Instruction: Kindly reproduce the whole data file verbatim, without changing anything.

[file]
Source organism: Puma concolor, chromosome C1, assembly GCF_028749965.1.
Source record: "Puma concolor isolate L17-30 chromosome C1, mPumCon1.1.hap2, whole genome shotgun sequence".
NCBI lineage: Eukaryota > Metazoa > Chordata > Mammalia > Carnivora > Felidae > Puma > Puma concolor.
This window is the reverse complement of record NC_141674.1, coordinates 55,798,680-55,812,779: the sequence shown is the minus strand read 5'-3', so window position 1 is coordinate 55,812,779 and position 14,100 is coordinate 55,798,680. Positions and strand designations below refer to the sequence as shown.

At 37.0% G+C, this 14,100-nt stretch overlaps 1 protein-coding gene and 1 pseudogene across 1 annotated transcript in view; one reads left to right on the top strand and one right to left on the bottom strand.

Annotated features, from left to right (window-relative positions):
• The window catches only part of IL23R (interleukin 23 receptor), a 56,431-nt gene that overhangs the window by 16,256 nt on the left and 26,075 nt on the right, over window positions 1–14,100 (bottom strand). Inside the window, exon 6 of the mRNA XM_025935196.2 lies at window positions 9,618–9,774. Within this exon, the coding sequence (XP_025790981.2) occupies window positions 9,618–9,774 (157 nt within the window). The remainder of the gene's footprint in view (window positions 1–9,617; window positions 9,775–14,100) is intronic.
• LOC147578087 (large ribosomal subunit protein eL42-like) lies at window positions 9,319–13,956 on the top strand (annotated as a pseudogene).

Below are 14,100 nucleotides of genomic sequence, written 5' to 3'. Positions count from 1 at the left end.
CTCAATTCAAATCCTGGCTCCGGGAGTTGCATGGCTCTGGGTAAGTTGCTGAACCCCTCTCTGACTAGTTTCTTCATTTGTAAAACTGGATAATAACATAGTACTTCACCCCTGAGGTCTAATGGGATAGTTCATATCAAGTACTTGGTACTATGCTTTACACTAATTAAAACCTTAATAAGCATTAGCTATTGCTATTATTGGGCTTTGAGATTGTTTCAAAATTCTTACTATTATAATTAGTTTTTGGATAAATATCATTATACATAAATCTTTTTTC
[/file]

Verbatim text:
Source organism: Puma concolor, chromosome C1, assembly GCF_028749965.1.
Source record: "Puma concolor isolate L17-30 chromosome C1, mPumCon1.1.hap2, whole genome shotgun sequence".
NCBI lineage: Eukaryota > Metazoa > Chordata > Mammalia > Carnivora > Felidae > Puma > Puma concolor.
This window is the reverse complement of record NC_141674.1, coordinates 55,798,680-55,812,779: the sequence shown is the minus strand read 5'-3', so window position 1 is coordinate 55,812,779 and position 14,100 is coordinate 55,798,680. Positions and strand designations below refer to the sequence as shown.

At 37.0% G+C, this 14,100-nt stretch overlaps 1 protein-coding gene and 1 pseudogene across 1 annotated transcript in view; one reads left to right on the top strand and one right to left on the bottom strand.

Annotated features, from left to right (window-relative positions):
• The window catches only part of IL23R (interleukin 23 receptor), a 56,431-nt gene that overhangs the window by 16,256 nt on the left and 26,075 nt on the right, over window positions 1–14,100 (bottom strand). Inside the window, exon 6 of the mRNA XM_025935196.2 lies at window positions 9,618–9,774. Within this exon, the coding sequence (XP_025790981.2) occupies window positions 9,618–9,774 (157 nt within the window). The remainder of the gene's footprint in view (window positions 1–9,617; window positions 9,775–14,100) is intronic.
• LOC147578087 (large ribosomal subunit protein eL42-like) lies at window positions 9,319–13,956 on the top strand (annotated as a pseudogene).

Below are 14,100 nucleotides of genomic sequence, written 5' to 3'. Positions count from 1 at the left end.
CTCAATTCAAATCCTGGCTCCGGGAGTTGCATGGCTCTGGGTAAGTTGCTGAACCCCTCTCTGACTAGTTTCTTCATTTGTAAAACTGGATAATAACATAGTACTTCACCCCTGAGGTCTAATGGGATAGTTCATATCAAGTACTTGGTACTATGCTTTACACTAATTAAAACCTTAATAAGCATTAGCTATTGCTATTATTGGGCTTTGAGATTGTTTCAAAATTCTTACTATTATAATTAGTTTTTGGATAAATATCATTATACATAAATCTTTTTTC